‘Twas David’s wish
DAVID THOMPSON’S DYING WISH was that his wife Mara represent the people of St John in the event that he could no longer do so.
That was revealed last night in Gall Hill by his former political advisor Hartley Henry at the Democratic Labour Party’s (DLP) campaign launch for the January 20 by-election in St John.
Speaking before a huge crowd at the community centre (an advanced copy of the speech was obtained by the WEEKEND NATION), Henry, a close friend of the deceased Prime Minister, said he had spoken to the late leader shortly after he was diagnosed with pancreatic cancer and bluntly put
this question to him: “But, chief, if something were to happen, where you were forced to demit office, for whatever reason, as MP for St John, looking around, who do you fancy to continue your work?”
The reply was, according to Henry: “The reality is that over the past five years or so, since I resumed the leadership of the DLP, in order to focus on readying the party for victory, I yielded the issue of representation of St John to Mara. She has been doing the donkey work in St John for the past few years.”
Henry continued: “I saw the opening here and asked the question, bluntly, ‘Chief, who would you support to succeed you in St John in the event of anything happening to you?’
“David Thompson sat up and, with his famous smile, he said, ‘Look her there!’, pointing, of course, to Mara, who was busy around the room doing other things.
“I shouted across the room, ‘Mara, did you hear what the chief just said?’
“Mara replied, ‘You guys got to be joking. I am no politician’ and the chief responded, ‘Mara, you don’t have to be a politician. You are already a good representative’.”
According to Henry, Mara “did not like or appreciate the direction” of the conversation and “quickly introduced less stressful topics for us to talk about”.
Henry said he left New York, where the late Prime Minister was receiving treatment at the Presbyterian Hospital there, at the end of June and flew to China for about four weeks on family business.
“On my return to New York, the Thompsons were again in the city . . . . By this time the Prime Minister’s condition had deteriorated somewhat, and he was now a patient at the hospital itself.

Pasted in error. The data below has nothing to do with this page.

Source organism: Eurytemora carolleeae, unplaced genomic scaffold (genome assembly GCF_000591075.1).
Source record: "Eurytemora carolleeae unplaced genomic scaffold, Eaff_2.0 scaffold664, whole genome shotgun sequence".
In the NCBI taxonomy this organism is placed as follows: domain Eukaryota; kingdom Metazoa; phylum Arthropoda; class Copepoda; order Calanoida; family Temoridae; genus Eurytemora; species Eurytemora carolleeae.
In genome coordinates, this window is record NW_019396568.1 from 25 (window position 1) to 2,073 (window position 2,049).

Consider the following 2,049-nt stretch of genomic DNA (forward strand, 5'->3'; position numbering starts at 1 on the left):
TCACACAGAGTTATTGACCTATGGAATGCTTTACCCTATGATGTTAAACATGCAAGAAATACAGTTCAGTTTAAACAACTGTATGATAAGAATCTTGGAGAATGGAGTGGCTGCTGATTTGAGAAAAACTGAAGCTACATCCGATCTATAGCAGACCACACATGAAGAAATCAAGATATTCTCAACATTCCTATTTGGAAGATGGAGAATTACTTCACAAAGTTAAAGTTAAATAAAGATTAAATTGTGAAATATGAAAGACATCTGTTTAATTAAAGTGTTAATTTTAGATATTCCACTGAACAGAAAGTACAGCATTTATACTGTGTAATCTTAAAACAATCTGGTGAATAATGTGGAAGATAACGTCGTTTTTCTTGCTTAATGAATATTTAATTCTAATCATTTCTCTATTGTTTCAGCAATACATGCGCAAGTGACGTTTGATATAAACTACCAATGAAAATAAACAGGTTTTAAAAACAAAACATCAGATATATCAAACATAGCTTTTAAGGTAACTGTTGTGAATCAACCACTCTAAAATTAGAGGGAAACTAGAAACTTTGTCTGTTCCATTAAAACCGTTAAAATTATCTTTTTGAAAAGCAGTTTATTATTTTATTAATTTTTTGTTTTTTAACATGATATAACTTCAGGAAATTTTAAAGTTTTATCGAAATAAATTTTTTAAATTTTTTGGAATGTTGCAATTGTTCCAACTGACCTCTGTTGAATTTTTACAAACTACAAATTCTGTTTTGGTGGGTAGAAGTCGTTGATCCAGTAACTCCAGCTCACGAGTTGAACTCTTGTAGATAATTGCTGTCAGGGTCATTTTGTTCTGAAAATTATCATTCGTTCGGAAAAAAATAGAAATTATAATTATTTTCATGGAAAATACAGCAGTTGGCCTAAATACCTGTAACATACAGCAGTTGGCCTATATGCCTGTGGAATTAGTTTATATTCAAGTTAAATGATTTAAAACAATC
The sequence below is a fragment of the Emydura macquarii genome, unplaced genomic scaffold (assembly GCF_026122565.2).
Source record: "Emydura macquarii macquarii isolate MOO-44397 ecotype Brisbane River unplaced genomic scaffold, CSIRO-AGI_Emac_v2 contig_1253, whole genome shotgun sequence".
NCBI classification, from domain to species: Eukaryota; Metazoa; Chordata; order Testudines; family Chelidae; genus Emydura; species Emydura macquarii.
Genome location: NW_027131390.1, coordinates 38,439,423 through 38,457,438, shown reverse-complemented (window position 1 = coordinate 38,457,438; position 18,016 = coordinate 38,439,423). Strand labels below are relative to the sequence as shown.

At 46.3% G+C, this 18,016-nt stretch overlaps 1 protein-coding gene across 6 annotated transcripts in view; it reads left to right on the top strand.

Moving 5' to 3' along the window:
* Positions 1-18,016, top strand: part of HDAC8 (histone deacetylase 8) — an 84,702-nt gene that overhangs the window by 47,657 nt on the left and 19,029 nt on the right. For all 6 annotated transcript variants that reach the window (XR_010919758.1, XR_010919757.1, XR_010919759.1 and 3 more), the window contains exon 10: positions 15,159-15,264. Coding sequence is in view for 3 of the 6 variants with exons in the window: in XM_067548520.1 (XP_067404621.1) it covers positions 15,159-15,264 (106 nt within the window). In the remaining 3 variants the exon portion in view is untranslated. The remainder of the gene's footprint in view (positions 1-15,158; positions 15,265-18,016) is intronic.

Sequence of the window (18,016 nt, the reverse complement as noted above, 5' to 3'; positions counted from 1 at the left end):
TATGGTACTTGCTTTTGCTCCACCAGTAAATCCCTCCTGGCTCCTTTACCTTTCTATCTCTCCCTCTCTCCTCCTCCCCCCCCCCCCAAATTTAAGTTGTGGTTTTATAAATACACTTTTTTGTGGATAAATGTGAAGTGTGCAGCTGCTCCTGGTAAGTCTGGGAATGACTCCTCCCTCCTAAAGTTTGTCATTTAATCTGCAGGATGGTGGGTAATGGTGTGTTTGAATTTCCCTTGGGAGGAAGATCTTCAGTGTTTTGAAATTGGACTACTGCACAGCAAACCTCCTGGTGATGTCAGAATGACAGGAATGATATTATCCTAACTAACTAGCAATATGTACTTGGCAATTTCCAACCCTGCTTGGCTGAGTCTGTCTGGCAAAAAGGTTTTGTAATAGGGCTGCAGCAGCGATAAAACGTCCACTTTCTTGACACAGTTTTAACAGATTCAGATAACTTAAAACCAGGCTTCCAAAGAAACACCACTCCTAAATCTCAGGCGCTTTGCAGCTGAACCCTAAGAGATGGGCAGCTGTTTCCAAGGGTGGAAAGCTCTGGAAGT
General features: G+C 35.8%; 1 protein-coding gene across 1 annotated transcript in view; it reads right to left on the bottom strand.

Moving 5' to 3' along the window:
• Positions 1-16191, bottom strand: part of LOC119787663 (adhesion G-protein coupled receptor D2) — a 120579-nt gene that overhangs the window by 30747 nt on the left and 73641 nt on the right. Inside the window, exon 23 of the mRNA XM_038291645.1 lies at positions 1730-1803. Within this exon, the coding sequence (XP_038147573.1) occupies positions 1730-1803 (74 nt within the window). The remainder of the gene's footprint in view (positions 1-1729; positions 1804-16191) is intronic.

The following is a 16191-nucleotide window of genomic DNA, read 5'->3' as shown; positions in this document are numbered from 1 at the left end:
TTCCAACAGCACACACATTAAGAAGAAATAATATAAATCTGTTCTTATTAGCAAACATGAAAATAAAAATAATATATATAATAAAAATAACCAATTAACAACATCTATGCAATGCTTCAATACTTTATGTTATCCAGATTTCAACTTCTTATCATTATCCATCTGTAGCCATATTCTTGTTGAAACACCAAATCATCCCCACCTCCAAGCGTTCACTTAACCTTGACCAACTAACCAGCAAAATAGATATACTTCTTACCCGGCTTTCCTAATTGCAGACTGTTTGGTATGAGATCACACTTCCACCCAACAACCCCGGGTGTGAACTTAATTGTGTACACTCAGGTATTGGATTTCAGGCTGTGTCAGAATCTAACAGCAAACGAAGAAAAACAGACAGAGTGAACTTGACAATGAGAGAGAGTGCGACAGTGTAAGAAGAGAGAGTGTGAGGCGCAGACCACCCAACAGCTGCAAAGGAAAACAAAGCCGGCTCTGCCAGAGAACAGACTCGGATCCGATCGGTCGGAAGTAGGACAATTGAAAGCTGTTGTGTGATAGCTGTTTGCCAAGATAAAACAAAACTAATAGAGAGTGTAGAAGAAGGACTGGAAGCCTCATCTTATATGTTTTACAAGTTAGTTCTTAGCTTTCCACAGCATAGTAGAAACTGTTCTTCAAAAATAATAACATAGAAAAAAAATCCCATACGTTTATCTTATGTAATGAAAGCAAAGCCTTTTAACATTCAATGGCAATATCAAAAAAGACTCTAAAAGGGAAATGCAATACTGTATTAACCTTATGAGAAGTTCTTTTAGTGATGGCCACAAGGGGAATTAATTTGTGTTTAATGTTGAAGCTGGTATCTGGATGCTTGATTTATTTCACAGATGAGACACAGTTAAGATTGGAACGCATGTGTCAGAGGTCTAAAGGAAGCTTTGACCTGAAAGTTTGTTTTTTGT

“I entered the room and immediately I sensed that the PM wanted to say something to me. He started fidgeting and doing all sorts of things to get Mara out of the room – he complained about the air conditioning, the discomfort of his pillow, even indigestion caused from the last meal he had eaten.
“When all else had failed, the chief asked Mara to go down the corridor to fetch a bottle of apple juice . . . .
“As Mara exited, Prime Minister Thompson . . . said to me, ‘Hartley, I have been thinking about that conversation we had . . . I truly believe that Mara is the best person to contest that seat in the event of anything happening to me . . . . Use your influence to get her to run for that seat. Talk to Oya . . . she is the one that will persuade her’.
“Oya was adamant that her mother should run, and even Misha, who is normally very reserved on these issues, pledged her full support in the event of her mum taking the plunge.
“. . . Out of the blue, towards the middle of December, Mara called me one morning and said, ‘Hartley, we need to talk’.
“I went to her home and she said, in a very determined and resolved manner, ‘I am going to do it!’ I asked do what? She said, ‘I am going to run . . . ’.
“In total shock, I asked, ‘But what made you change your mind? Was there a road to Damascus experience?’ She laughed and said, ‘No, it was the people of St John. They have been calling morning, noon and night. Do you know that
a busload of them turned up at the house the other evening? Hartley, I can’t turn them down. I am going to run’.”